Two summers ago the neighbour’s soffits had a few squirrel nests in them. At the peak of his roof, as you can see in this picture, the squirrels pried the sheet metal open to make an opening. (In this photo, taken this year, the opening has since been sealed with mesh, but back then it was open. Click on the picture to enlarge it.).
There were a few squirrels nesting in there using various openings, but in this one a mother squirrel raised a litter of three.
An adult grey squirrel can jump eight feet horizontally from a standing stop, even more with a running start, so since the roofs are about 10 feet apart this presented no problem for the mother.
Her usual way to get into her nest would be to climb onto our roof, which is easier to access than the neighbour’s, and then to jump the gap from our roof to the neighbour’s. Then she would squeeze her way into the opening to spend the night with her babies.
Eventually when her babies got old enough they started to venture out of the nest. At first they stayed pretty close and we could see them sunning themselves and playing on the neighbour’s roof during the day.
The problem started when they climbed all the way down to the ground.
One evening, I was in the garage cleaning up when I noticed the mother on the neighbour’s roof just above the nest opening. The babies were on our roof. They wanted to go to their mother, but seemed scared to jump.
I grabbed it before it could get away and put it in a plastic container. It was bleeding from the nose and disoriented.
The other squirrels tried and were luckier. One landed on a lower section of the neighbour’s roof unhurt and made it home. I’m not sure what happened to the third one, maybe it spent the night on our roof.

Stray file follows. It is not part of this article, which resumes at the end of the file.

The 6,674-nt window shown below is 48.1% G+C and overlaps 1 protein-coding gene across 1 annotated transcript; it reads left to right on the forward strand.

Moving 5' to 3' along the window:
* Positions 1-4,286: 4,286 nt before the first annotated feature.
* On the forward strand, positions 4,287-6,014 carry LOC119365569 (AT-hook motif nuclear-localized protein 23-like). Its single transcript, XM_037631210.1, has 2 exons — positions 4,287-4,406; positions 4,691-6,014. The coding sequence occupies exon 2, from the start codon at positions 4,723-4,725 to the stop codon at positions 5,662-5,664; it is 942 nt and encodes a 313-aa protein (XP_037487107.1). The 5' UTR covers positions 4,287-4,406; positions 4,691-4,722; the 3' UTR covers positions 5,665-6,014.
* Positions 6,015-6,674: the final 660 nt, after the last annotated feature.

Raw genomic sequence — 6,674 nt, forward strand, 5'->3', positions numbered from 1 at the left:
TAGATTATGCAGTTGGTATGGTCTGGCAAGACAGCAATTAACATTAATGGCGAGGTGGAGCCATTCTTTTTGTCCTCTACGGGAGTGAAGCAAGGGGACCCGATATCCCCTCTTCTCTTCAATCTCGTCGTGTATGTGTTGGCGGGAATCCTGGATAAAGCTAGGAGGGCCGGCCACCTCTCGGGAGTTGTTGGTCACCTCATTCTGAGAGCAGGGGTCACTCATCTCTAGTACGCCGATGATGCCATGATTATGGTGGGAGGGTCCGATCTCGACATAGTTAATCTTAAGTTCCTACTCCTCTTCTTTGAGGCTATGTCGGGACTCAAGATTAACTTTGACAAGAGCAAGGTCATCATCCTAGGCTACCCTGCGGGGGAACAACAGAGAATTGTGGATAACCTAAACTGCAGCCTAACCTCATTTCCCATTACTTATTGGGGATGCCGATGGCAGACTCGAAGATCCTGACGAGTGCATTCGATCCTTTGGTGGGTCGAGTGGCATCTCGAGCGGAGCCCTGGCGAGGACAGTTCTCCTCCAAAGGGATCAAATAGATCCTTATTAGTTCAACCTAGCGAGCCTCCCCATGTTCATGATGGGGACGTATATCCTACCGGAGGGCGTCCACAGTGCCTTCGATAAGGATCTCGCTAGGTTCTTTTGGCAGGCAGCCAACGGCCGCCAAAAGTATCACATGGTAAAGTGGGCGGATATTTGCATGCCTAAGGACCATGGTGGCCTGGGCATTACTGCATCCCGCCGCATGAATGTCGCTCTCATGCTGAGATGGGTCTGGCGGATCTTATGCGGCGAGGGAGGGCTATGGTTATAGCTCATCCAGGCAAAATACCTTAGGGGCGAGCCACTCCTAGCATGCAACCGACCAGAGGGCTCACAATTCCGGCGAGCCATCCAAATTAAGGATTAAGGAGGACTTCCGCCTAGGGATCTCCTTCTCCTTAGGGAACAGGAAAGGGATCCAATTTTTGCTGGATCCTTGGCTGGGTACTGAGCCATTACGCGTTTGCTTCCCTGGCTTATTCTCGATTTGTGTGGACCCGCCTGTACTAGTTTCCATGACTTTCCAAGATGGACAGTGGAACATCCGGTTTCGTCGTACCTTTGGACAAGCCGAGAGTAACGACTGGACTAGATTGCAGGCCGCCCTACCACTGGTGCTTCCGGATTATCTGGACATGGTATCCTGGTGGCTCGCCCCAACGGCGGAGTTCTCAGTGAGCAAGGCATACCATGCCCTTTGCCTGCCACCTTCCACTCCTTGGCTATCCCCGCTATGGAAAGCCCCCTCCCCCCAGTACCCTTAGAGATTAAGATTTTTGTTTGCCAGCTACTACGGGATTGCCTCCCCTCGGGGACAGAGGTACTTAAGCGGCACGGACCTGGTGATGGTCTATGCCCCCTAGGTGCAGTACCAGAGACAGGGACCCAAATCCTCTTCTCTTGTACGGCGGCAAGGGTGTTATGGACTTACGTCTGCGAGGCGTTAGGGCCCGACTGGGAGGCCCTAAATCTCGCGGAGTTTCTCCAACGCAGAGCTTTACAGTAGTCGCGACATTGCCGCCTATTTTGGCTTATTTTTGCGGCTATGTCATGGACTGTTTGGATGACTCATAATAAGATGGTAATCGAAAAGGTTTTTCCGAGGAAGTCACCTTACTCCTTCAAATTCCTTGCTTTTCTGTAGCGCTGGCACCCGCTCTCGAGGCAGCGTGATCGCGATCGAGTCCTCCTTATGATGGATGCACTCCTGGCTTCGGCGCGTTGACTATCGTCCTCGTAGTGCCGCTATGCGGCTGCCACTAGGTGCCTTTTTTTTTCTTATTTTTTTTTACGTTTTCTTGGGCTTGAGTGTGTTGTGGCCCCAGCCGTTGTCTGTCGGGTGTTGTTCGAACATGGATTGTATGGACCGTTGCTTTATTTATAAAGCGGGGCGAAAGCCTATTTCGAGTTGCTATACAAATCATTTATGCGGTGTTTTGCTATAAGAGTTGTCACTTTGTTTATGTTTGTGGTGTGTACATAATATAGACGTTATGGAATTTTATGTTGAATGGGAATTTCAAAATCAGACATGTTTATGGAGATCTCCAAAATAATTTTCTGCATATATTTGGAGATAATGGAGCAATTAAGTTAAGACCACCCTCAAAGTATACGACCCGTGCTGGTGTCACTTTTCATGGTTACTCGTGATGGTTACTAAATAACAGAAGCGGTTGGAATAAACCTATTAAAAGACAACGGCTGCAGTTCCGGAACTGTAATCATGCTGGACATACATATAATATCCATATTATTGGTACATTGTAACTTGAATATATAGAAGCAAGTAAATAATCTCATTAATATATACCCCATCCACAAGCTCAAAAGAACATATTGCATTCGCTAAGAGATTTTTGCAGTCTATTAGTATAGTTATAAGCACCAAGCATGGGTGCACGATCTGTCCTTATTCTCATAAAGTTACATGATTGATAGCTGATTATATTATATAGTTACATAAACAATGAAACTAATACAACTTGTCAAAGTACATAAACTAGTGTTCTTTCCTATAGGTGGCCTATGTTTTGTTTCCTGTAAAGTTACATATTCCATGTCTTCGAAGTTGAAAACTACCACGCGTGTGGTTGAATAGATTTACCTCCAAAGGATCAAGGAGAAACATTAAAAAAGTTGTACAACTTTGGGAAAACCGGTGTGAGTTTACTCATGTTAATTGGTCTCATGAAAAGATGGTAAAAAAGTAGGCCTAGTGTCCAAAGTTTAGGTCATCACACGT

I put the injured baby in the garage for the night with a heat lamp to keep him warm. The next day he seemed fine so I released him near the back fence, a spot I know his mother would pass eventually, and she found him later in the day.
The next evening though the same drama started to unfold.
I spread out cushions again. Some baby squirrels tried to jump, came up short landed on the cushions, then went on to hide for the night below our deck (which is dangerous considering how many raccoons are in the area). Others made it to the lower part of the neighbour’s roof and got home safely.
On the third day I came up with the idea of building them a bridge. I used two long pieces of bamboo I had lying around in the garage and taped them together to create a 12 foot pole.
I stuck one end of the pole into the opening in the neighbour’s soffits, and jammed the other end under one of the roof vents on my roof. The squirrels now had a solid bridge between both houses.
I waited by the garage that night until the squirrels showed up.
The mother sniffed the unfamiliar bamboo pole for a second, seemed to shrug and accept it, then used it to scamper across to the neighbour’s roof. She then looked back at her babies, and one by one, they walked along the pole to safety.
They were still sketchy, and one of them lost its balance, and had to finish the crossing hand over hand along the underside of the pole but all of them made it across safely.
For the rest of the entire summer we left the pole there, and in the evenings we would sometimes hear it rattle as the squirrels, now fully confident in their abilities, ran across it to go home for the night.